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Benefits from expanded GCC metro rail could be worth $700 billion
According to a new survey, GCC needs to spend $220 billion to construct an additional 1,100 km of metro rail.
Across the GCC region, dozens of new metro lines are scheduled to begin operations. After over two years of the pandemic slashing ridership, the openings of these years-in-the-making transit lines represent a glimmer of hope that public transit is, if not well, at least alive.
Over the years, the region’s public transport level has grown and expanded. To accommodate the expanding population demand in the region, metro systems are essential to urban public transportation because they can move many people quickly and effectively.
However, by 2030, the metro systems in GCC cities would need to be expanded by 1,100 km at an estimated cost of approximately $220 billion.
According to a recent Strategy& analysis, the cities will need to expand their current 400 km of metro tracks to accommodate the expanding population demand.
There are 90 km and 76 km of operational metro system tracks in Dubai and Doha, respectively, as of 2022.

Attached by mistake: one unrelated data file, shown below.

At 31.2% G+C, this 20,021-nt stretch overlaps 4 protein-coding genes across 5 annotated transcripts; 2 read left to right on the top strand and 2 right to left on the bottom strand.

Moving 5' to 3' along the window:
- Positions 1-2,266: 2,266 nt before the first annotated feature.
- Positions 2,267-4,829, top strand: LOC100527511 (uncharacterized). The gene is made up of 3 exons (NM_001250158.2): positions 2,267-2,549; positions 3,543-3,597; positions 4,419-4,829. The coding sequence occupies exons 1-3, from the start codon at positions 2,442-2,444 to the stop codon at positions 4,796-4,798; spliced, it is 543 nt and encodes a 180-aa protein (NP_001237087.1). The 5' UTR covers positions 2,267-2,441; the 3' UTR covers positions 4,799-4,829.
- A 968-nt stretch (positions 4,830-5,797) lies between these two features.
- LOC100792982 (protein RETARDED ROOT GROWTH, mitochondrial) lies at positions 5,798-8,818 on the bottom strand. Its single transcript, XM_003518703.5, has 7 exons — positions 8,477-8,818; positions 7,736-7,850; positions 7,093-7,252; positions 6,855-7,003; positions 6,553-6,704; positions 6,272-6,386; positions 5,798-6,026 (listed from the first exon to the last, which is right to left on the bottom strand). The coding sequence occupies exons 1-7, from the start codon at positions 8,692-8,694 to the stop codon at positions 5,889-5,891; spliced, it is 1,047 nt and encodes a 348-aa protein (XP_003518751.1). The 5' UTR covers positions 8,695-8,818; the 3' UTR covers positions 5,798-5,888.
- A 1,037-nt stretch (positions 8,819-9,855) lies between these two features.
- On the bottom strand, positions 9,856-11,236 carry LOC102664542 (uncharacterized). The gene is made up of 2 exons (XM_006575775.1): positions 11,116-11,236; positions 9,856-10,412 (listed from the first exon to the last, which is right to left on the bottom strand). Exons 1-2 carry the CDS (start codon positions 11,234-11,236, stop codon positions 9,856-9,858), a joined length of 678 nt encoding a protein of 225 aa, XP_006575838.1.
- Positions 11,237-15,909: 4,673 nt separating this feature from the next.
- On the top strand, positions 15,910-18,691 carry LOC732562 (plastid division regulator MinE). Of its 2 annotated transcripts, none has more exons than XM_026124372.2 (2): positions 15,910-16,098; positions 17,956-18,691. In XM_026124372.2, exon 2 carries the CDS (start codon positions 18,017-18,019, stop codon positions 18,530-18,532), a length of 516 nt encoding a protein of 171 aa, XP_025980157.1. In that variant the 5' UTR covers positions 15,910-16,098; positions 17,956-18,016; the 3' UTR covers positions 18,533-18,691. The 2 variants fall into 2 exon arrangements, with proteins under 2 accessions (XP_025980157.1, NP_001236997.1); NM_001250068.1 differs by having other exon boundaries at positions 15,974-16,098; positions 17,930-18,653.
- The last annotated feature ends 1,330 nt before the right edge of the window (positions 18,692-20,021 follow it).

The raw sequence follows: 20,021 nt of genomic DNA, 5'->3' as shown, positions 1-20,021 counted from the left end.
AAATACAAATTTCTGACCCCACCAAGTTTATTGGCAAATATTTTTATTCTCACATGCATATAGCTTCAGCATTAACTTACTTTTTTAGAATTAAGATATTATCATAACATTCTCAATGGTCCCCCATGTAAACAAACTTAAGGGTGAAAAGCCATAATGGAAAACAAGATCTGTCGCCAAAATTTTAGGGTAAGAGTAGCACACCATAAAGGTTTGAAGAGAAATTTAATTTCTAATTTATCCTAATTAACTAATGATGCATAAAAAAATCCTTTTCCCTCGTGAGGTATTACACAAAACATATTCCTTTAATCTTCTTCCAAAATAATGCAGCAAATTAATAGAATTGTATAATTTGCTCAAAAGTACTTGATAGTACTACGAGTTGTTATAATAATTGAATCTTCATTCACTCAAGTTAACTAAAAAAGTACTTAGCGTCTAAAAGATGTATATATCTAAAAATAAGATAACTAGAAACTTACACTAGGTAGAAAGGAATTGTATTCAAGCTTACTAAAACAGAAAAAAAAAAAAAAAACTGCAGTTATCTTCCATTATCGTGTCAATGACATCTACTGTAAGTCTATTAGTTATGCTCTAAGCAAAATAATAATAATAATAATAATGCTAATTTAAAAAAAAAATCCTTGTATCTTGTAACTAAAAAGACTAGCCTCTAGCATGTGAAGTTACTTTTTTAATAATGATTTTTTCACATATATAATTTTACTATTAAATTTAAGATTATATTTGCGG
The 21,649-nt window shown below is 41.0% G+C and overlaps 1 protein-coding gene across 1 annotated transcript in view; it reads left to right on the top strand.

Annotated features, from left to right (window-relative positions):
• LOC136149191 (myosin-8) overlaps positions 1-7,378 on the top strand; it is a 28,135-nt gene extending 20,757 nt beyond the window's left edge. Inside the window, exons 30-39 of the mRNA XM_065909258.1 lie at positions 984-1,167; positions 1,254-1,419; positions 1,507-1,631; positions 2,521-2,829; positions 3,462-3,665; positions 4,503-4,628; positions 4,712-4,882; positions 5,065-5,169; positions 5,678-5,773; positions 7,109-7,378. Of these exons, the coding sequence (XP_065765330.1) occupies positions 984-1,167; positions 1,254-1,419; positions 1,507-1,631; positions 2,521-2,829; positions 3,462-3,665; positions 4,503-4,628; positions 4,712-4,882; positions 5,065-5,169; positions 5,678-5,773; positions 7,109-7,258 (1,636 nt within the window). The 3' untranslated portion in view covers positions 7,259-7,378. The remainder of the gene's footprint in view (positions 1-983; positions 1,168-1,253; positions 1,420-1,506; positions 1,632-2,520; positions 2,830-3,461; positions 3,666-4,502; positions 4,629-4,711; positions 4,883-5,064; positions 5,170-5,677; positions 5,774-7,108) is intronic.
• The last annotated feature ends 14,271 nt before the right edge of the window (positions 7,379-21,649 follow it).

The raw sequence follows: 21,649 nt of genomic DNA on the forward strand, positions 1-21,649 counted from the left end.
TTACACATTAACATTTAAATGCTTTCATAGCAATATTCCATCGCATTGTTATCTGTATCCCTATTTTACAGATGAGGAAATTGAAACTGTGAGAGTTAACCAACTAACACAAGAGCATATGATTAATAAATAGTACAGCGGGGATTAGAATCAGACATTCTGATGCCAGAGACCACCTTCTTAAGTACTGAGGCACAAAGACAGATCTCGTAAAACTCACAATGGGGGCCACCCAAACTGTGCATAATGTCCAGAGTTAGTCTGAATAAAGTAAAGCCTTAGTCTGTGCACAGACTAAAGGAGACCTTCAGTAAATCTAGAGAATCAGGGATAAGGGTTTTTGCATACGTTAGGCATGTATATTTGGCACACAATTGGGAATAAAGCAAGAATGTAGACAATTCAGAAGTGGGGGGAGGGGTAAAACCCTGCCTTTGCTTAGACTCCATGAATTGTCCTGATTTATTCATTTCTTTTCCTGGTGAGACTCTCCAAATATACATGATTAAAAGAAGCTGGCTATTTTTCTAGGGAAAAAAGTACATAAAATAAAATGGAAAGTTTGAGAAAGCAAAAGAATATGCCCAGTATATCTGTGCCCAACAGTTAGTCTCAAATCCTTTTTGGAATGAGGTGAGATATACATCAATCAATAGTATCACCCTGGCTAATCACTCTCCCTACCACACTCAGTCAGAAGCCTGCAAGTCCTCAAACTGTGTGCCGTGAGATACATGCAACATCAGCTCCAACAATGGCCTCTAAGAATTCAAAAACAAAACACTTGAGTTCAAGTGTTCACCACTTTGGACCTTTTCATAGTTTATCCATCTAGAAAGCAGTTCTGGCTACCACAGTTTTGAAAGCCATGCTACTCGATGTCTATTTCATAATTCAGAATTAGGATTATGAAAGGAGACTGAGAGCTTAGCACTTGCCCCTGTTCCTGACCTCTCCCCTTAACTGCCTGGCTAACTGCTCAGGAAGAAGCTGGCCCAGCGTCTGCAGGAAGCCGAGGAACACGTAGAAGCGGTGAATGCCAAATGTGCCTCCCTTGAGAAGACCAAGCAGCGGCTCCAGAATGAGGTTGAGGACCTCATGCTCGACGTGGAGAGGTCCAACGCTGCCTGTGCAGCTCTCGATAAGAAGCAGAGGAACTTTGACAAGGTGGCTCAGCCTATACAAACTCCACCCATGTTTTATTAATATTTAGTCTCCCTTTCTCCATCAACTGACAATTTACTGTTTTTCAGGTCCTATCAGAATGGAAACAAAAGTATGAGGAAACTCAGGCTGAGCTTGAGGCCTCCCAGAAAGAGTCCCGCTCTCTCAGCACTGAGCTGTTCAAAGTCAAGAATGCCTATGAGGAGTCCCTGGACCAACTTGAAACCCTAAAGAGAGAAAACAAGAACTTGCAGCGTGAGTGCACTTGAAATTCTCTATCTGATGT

A 176-kilometer metro system is expected to open in Riyadh by 2024. By 2030, Saudi Arabia will require an additional $34 billion in capital expenditures on top of the $40 billion already made.
Meanwhile, Abu Dhabi has also announced plans for a 131-kilometer metro system by 2030. Electric bus experiments started there in 2019 as well.
Despite the high cost, a properly designed and financed metro system can produce three to four times as many direct and indirect socio-economic advantages.
“If cities were to build the additional roughly 1,100 km of metro rail required by 2030, they could realize direct and indirect socio-economic benefits worth around $700 billion over 20 years,” said Mark Haddad, Partner with Strategy& Middle East.
A framework based on four pillars that build upon four core aspects is necessary to ensure that present and future metro systems attain such returns. According to the report, they will assist communities in realizing the expected benefits.
These four pillars of the implementation framework are supported by four factors: efficient governance; laws and incentives to encourage the use of public transportation; funding for system development, launch, and early operations; and local capabilities that allow for efficient long-term management.
According to Ruggero Moretto, Principal of Strategy& Middle East, correctly designed and maintained metro systems may increase socio-economic returns over the long term, encourage sustainability, and enhance the quality of life for locals.